The Royal Air Force () will extend the service of no. 12 (Bomber) Squadron operating , which currently takes part in the air campaign against in Iraq. The squadron’s Tornados will be maintained in service for an additional year, until March 2017 the British Defence Secretary has announced during a recent visit in Baghdad.
The squadron will continue to offer the essential precision firepower, intelligence and surveillance needed for the counter-international coalition to provide vital support to Iraqi ground forces, Defence Secretary Michael Fallon said.
The unit maintains eight Tornados flying daily missions over Iraq.
“Our aircraft have flown thousands of missions andTornados have carried out hundreds of strikes, helping Iraqi forces push back ISIL from the Kurdish region and out of key towns such as Tikrit and Bayji.” Fallon said .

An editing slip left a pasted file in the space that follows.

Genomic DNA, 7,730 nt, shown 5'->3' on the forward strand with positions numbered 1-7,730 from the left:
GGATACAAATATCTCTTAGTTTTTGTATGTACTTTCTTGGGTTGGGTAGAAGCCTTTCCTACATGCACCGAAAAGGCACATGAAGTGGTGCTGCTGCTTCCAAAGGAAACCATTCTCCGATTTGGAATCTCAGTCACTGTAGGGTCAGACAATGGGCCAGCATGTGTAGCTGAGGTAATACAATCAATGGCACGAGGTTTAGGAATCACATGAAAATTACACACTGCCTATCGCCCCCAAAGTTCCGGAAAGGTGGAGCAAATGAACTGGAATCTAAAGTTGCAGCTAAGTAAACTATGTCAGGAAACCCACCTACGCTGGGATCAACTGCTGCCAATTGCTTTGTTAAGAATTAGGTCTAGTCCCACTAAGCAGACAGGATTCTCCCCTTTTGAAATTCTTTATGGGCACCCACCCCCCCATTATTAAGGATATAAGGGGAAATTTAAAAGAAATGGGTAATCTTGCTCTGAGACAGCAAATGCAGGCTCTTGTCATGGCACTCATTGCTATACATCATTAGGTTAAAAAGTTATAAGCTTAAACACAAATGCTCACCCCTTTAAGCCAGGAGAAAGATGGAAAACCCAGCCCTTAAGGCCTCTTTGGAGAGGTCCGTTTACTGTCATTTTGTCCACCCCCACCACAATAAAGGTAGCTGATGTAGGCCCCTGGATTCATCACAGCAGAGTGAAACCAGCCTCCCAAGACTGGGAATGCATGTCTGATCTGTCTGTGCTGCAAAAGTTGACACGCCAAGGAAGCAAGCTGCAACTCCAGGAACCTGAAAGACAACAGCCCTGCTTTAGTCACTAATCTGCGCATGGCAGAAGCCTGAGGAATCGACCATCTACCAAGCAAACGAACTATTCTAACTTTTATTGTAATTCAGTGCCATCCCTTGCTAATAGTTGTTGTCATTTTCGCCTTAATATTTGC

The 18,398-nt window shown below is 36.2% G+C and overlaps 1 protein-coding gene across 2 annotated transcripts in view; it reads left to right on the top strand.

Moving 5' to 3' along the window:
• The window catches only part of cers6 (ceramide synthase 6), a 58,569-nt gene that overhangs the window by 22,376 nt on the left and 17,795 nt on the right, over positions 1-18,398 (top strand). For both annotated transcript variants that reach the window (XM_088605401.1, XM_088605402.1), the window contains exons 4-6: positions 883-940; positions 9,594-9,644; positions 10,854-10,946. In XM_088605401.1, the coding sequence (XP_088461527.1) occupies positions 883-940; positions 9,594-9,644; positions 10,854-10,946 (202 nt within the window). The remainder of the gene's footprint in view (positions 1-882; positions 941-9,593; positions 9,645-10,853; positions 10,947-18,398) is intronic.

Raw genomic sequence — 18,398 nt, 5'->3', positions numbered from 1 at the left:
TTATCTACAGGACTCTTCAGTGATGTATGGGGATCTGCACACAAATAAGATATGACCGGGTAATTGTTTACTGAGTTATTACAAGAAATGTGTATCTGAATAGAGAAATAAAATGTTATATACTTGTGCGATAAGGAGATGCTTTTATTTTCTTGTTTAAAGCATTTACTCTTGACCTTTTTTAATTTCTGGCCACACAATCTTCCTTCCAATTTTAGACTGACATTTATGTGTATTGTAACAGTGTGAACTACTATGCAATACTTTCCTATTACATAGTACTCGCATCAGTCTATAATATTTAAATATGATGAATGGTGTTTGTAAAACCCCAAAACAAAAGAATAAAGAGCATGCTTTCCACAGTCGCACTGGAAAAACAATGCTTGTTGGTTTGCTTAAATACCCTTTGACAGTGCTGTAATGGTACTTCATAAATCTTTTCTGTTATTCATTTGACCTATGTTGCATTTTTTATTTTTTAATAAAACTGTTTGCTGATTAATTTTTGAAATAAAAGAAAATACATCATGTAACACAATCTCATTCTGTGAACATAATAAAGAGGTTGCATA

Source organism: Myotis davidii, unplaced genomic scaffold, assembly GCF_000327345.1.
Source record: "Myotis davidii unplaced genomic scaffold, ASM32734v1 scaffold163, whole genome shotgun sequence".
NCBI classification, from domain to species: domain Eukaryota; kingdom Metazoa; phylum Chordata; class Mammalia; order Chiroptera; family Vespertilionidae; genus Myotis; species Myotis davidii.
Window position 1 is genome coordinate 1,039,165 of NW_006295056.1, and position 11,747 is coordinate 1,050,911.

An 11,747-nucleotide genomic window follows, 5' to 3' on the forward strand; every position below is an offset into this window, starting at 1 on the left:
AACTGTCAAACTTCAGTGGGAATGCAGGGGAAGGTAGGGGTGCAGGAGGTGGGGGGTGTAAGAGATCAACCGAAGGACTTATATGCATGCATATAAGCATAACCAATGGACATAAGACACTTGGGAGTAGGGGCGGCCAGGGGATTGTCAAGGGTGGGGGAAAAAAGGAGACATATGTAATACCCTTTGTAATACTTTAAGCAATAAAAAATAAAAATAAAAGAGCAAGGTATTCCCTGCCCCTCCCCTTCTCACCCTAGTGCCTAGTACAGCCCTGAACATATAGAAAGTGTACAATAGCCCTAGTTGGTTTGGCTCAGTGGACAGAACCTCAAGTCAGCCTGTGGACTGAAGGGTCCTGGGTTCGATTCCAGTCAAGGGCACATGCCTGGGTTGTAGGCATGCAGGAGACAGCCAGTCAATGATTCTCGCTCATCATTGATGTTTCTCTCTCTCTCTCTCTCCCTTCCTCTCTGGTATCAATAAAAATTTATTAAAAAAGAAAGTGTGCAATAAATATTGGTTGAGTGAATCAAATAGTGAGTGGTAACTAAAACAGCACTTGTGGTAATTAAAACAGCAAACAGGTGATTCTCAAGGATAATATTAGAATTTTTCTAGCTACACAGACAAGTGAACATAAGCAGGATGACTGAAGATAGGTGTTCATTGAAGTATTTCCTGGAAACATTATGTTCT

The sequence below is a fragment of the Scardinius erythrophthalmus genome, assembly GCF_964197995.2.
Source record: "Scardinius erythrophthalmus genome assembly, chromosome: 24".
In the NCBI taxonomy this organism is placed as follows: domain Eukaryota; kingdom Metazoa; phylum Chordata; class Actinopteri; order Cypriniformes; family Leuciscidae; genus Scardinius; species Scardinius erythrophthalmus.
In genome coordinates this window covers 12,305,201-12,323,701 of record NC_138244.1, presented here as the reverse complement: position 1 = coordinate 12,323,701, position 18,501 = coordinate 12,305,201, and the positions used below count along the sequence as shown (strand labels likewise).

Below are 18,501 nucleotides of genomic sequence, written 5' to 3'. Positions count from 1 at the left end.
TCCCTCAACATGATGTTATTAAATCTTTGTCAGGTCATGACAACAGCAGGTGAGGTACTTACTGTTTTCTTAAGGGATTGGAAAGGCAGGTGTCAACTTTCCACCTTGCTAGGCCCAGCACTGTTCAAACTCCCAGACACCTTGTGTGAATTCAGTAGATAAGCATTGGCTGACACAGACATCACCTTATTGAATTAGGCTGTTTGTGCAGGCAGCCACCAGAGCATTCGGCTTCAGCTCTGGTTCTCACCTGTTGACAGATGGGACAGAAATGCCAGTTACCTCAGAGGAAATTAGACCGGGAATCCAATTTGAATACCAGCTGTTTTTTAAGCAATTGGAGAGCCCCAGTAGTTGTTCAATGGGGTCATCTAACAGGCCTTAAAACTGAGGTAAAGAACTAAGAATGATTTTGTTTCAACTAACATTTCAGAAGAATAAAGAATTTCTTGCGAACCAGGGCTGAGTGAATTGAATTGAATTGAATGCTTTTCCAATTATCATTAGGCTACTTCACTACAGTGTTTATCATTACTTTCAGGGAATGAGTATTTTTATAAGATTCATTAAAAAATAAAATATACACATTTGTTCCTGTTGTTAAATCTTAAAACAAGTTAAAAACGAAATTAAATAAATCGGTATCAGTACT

Theprovides coalition forces he capability to operate day or night and in poor weather, employing advanced reconnaissance, targeting and precision strike weapons.
“The decision to retain the third Tornado GR4 squadron for a further year is welcome news. It is clear that the requirement for fast jet precision strike and intelligence gathering shows no sign of diminishing,” the Chief of the Air Staff, Air Chief Marshal Sir Andrew Pulford said, “Extending the life of Number 12 (Bomber) Squadron will allow the Royal Air Force to continue to provide a unique and hugely valuable contribution to the coalition fight against Da’esh.” Pulford added.
No. 12 Squadron Royal Flying Corps was formed in February 1915 and moved at the same year to France, to join operations over the Western Front. On its 99th anniversary the unit was disbanded at its operating base atLossiemouth, only to reform a year later at RAF Marham, operating the Tornados of No.2 Squadron. The began supporting the coalition campaign against ISIL in January 2015, operating from Akrotiri in Cyprus.